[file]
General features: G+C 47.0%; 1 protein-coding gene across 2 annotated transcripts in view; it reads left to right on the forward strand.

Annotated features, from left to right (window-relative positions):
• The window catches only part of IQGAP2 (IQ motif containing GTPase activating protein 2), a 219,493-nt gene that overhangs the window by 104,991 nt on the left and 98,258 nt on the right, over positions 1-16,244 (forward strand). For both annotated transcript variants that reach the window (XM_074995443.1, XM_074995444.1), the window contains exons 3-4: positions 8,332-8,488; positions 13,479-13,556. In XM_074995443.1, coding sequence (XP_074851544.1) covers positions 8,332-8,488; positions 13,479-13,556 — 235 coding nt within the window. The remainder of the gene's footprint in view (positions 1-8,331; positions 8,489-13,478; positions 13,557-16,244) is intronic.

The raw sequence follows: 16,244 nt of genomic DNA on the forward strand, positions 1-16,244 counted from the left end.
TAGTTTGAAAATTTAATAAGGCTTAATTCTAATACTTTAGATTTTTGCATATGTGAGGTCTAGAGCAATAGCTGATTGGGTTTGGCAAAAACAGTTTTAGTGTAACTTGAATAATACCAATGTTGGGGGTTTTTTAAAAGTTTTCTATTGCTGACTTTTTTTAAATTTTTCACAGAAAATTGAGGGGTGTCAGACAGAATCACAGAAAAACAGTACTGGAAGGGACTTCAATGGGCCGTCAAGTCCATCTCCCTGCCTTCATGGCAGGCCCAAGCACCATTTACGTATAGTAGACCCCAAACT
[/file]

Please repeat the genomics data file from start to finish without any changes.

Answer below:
General features: G+C 47.0%; 1 protein-coding gene across 2 annotated transcripts in view; it reads left to right on the forward strand.

Annotated features, from left to right (window-relative positions):
• The window catches only part of IQGAP2 (IQ motif containing GTPase activating protein 2), a 219,493-nt gene that overhangs the window by 104,991 nt on the left and 98,258 nt on the right, over positions 1-16,244 (forward strand). For both annotated transcript variants that reach the window (XM_074995443.1, XM_074995444.1), the window contains exons 3-4: positions 8,332-8,488; positions 13,479-13,556. In XM_074995443.1, coding sequence (XP_074851544.1) covers positions 8,332-8,488; positions 13,479-13,556 — 235 coding nt within the window. The remainder of the gene's footprint in view (positions 1-8,331; positions 8,489-13,478; positions 13,557-16,244) is intronic.

The raw sequence follows: 16,244 nt of genomic DNA on the forward strand, positions 1-16,244 counted from the left end.
TAGTTTGAAAATTTAATAAGGCTTAATTCTAATACTTTAGATTTTTGCATATGTGAGGTCTAGAGCAATAGCTGATTGGGTTTGGCAAAAACAGTTTTAGTGTAACTTGAATAATACCAATGTTGGGGGTTTTTTAAAAGTTTTCTATTGCTGACTTTTTTTAAATTTTTCACAGAAAATTGAGGGGTGTCAGACAGAATCACAGAAAAACAGTACTGGAAGGGACTTCAATGGGCCGTCAAGTCCATCTCCCTGCCTTCATGGCAGGCCCAAGCACCATTTACGTATAGTAGACCCCAAACT